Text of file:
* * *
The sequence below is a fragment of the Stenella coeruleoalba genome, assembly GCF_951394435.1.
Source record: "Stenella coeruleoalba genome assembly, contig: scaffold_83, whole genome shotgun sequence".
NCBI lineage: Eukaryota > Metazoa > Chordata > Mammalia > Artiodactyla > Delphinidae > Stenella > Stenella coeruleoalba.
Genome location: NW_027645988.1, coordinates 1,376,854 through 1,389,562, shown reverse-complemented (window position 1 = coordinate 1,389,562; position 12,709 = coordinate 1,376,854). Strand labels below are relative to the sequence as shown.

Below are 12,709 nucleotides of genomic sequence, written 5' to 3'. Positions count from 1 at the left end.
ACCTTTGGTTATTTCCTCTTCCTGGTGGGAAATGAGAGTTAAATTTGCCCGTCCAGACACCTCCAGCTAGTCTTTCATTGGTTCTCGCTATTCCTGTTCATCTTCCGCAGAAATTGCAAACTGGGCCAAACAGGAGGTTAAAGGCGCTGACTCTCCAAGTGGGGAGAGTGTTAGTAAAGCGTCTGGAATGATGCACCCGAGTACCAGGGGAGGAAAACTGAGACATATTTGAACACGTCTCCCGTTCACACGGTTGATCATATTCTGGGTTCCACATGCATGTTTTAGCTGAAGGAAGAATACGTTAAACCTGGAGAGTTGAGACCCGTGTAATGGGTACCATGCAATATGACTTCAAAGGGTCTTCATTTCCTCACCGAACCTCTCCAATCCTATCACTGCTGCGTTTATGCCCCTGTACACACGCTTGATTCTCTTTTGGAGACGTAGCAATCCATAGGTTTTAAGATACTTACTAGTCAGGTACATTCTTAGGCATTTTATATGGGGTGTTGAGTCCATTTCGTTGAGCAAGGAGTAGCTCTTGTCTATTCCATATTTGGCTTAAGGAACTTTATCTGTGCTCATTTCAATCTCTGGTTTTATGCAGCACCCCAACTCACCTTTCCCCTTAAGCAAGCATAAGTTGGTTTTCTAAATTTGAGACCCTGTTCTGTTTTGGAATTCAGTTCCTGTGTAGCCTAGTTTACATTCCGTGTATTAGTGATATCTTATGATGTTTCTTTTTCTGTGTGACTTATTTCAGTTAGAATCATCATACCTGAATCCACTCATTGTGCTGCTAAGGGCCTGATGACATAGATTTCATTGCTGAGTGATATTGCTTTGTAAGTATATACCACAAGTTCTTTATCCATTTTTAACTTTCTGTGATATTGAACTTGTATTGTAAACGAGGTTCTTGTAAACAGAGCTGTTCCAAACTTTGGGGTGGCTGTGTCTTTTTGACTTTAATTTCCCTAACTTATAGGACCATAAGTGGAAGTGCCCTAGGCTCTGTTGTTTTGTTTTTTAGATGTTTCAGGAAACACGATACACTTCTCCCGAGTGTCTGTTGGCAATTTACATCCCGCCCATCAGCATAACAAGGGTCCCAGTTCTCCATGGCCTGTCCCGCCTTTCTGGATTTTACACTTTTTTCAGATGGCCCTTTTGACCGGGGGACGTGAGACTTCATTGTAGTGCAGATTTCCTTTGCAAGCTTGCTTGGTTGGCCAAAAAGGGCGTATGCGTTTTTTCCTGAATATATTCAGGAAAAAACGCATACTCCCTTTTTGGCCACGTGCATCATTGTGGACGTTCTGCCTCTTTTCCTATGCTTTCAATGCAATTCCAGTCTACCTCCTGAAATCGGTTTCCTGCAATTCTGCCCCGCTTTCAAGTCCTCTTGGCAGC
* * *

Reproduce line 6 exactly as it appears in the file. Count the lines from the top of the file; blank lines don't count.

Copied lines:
ACCTTTGGTTATTTCCTCTTCCTGGTGGGAAATGAGAGTTAAATTTGCCCGTCCAGACACCTCCAGCTAGTCTTTCATTGGTTCTCGCTATTCCTGTTCATCTTCCGCAGAAATTGCAAACTGGGCCAAACAGGAGGTTAAAGGCGCTGACTCTCCAAGTGGGGAGAGTGTTAGTAAAGCGTCTGGAATGATGCACCCGAGTACCAGGGGAGGAAAACTGAGACATATTTGAACACGTCTCCCGTTCACACGGTTGATCATATTCTGGGTTCCACATGCATGTTTTAGCTGAAGGAAGAATACGTTAAACCTGGAGAGTTGAGACCCGTGTAATGGGTACCATGCAATATGACTTCAAAGGGTCTTCATTTCCTCACCGAACCTCTCCAATCCTATCACTGCTGCGTTTATGCCCCTGTACACACGCTTGATTCTCTTTTGGAGACGTAGCAATCCATAGGTTTTAAGATACTTACTAGTCAGGTACATTCTTAGGCATTTTATATGGGGTGTTGAGTCCATTTCGTTGAGCAAGGAGTAGCTCTTGTCTATTCCATATTTGGCTTAAGGAACTTTATCTGTGCTCATTTCAATCTCTGGTTTTATGCAGCACCCCAACTCACCTTTCCCCTTAAGCAAGCATAAGTTGGTTTTCTAAATTTGAGACCCTGTTCTGTTTTGGAATTCAGTTCCTGTGTAGCCTAGTTTACATTCCGTGTATTAGTGATATCTTATGATGTTTCTTTTTCTGTGTGACTTATTTCAGTTAGAATCATCATACCTGAATCCACTCATTGTGCTGCTAAGGGCCTGATGACATAGATTTCATTGCTGAGTGATATTGCTTTGTAAGTATATACCACAAGTTCTTTATCCATTTTTAACTTTCTGTGATATTGAACTTGTATTGTAAACGAGGTTCTTGTAAACAGAGCTGTTCCAAACTTTGGGGTGGCTGTGTCTTTTTGACTTTAATTTCCCTAACTTATAGGACCATAAGTGGAAGTGCCCTAGGCTCTGTTGTTTTGTTTTTTAGATGTTTCAGGAAACACGATACACTTCTCCCGAGTGTCTGTTGGCAATTTACATCCCGCCCATCAGCATAACAAGGGTCCCAGTTCTCCATGGCCTGTCCCGCCTTTCTGGATTTTACACTTTTTTCAGATGGCCCTTTTGACCGGGGGACGTGAGACTTCATTGTAGTGCAGATTTCCTTTGCAAGCTTGCTTGGTTGGCCAAAAAGGGCGTATGCGTTTTTTCCTGAATATATTCAGGAAAAAACGCATACTCCCTTTTTGGCCACGTGCATCATTGTGGACGTTCTGCCTCTTTTCCTATGCTTTCAATGCAATTCCAGTCTACCTCCTGAAATCGGTTTCCTGCAATTCTGCCCCGCTTTCAAGTCCTCTTGGCAGC